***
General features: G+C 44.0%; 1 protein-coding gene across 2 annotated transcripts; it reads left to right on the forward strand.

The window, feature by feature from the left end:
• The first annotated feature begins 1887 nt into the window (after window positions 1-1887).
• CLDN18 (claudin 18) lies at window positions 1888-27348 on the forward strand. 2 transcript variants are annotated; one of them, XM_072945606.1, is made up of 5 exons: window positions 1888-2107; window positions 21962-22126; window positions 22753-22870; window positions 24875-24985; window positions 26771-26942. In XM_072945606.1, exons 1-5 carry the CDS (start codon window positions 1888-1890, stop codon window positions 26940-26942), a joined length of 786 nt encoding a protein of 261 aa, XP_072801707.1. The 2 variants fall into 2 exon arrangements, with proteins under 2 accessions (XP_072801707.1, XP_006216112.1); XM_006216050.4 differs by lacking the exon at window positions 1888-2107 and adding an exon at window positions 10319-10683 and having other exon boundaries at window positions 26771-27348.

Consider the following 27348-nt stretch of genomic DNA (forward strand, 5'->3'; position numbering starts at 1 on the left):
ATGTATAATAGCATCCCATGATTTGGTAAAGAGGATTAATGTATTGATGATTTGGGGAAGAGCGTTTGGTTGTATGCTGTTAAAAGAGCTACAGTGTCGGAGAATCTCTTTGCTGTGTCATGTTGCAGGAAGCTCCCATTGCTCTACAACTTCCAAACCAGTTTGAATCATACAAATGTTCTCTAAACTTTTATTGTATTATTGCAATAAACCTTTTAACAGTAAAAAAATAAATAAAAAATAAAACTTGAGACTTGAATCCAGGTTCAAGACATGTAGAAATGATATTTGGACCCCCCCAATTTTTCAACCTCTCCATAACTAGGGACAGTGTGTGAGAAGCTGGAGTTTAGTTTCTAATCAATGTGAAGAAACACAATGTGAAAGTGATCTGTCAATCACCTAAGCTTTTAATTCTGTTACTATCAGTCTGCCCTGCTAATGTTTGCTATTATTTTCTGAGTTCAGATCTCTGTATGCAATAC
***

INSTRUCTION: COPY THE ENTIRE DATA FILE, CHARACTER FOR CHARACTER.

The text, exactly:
General features: G+C 44.0%; 1 protein-coding gene across 2 annotated transcripts; it reads left to right on the forward strand.

The window, feature by feature from the left end:
• The first annotated feature begins 1887 nt into the window (after window positions 1-1887).
• CLDN18 (claudin 18) lies at window positions 1888-27348 on the forward strand. 2 transcript variants are annotated; one of them, XM_072945606.1, is made up of 5 exons: window positions 1888-2107; window positions 21962-22126; window positions 22753-22870; window positions 24875-24985; window positions 26771-26942. In XM_072945606.1, exons 1-5 carry the CDS (start codon window positions 1888-1890, stop codon window positions 26940-26942), a joined length of 786 nt encoding a protein of 261 aa, XP_072801707.1. The 2 variants fall into 2 exon arrangements, with proteins under 2 accessions (XP_072801707.1, XP_006216112.1); XM_006216050.4 differs by lacking the exon at window positions 1888-2107 and adding an exon at window positions 10319-10683 and having other exon boundaries at window positions 26771-27348.

Consider the following 27348-nt stretch of genomic DNA (forward strand, 5'->3'; position numbering starts at 1 on the left):
ATGTATAATAGCATCCCATGATTTGGTAAAGAGGATTAATGTATTGATGATTTGGGGAAGAGCGTTTGGTTGTATGCTGTTAAAAGAGCTACAGTGTCGGAGAATCTCTTTGCTGTGTCATGTTGCAGGAAGCTCCCATTGCTCTACAACTTCCAAACCAGTTTGAATCATACAAATGTTCTCTAAACTTTTATTGTATTATTGCAATAAACCTTTTAACAGTAAAAAAATAAATAAAAAATAAAACTTGAGACTTGAATCCAGGTTCAAGACATGTAGAAATGATATTTGGACCCCCCCAATTTTTCAACCTCTCCATAACTAGGGACAGTGTGTGAGAAGCTGGAGTTTAGTTTCTAATCAATGTGAAGAAACACAATGTGAAAGTGATCTGTCAATCACCTAAGCTTTTAATTCTGTTACTATCAGTCTGCCCTGCTAATGTTTGCTATTATTTTCTGAGTTCAGATCTCTGTATGCAATAC